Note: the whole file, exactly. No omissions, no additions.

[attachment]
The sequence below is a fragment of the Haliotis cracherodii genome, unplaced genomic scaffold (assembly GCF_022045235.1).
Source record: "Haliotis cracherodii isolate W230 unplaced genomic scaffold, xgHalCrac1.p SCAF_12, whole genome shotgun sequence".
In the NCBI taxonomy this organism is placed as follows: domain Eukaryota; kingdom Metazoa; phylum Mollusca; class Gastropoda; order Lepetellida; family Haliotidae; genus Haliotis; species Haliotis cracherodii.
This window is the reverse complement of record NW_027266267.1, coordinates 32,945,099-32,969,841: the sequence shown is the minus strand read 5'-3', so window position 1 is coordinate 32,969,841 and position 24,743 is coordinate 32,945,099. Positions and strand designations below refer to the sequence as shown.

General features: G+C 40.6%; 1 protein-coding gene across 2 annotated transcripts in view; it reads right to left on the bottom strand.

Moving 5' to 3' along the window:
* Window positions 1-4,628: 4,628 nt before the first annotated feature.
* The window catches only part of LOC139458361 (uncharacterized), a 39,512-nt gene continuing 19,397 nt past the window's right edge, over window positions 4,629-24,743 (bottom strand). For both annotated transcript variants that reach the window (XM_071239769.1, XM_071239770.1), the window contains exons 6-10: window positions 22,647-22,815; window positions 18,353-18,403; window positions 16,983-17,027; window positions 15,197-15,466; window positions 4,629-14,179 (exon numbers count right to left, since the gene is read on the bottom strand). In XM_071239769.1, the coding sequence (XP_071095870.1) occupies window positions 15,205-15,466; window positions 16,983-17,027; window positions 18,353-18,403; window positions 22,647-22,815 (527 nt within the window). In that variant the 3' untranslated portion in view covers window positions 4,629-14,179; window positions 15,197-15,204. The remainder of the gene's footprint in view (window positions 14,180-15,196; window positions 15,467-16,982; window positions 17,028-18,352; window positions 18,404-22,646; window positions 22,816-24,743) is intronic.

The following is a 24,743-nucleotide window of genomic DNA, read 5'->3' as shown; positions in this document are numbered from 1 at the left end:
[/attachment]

The sequence below is a fragment of the Haliotis cracherodii genome, unplaced genomic scaffold (assembly GCF_022045235.1).
Source record: "Haliotis cracherodii isolate W230 unplaced genomic scaffold, xgHalCrac1.p SCAF_12, whole genome shotgun sequence".
In the NCBI taxonomy this organism is placed as follows: domain Eukaryota; kingdom Metazoa; phylum Mollusca; class Gastropoda; order Lepetellida; family Haliotidae; genus Haliotis; species Haliotis cracherodii.
This window is the reverse complement of record NW_027266267.1, coordinates 32,945,099-32,969,841: the sequence shown is the minus strand read 5'-3', so window position 1 is coordinate 32,969,841 and position 24,743 is coordinate 32,945,099. Positions and strand designations below refer to the sequence as shown.

General features: G+C 40.6%; 1 protein-coding gene across 2 annotated transcripts in view; it reads right to left on the bottom strand.

Moving 5' to 3' along the window:
* Window positions 1-4,628: 4,628 nt before the first annotated feature.
* The window catches only part of LOC139458361 (uncharacterized), a 39,512-nt gene continuing 19,397 nt past the window's right edge, over window positions 4,629-24,743 (bottom strand). For both annotated transcript variants that reach the window (XM_071239769.1, XM_071239770.1), the window contains exons 6-10: window positions 22,647-22,815; window positions 18,353-18,403; window positions 16,983-17,027; window positions 15,197-15,466; window positions 4,629-14,179 (exon numbers count right to left, since the gene is read on the bottom strand). In XM_071239769.1, the coding sequence (XP_071095870.1) occupies window positions 15,205-15,466; window positions 16,983-17,027; window positions 18,353-18,403; window positions 22,647-22,815 (527 nt within the window). In that variant the 3' untranslated portion in view covers window positions 4,629-14,179; window positions 15,197-15,204. The remainder of the gene's footprint in view (window positions 14,180-15,196; window positions 15,467-16,982; window positions 17,028-18,352; window positions 18,404-22,646; window positions 22,816-24,743) is intronic.

The following is a 24,743-nucleotide window of genomic DNA, read 5'->3' as shown; positions in this document are numbered from 1 at the left end: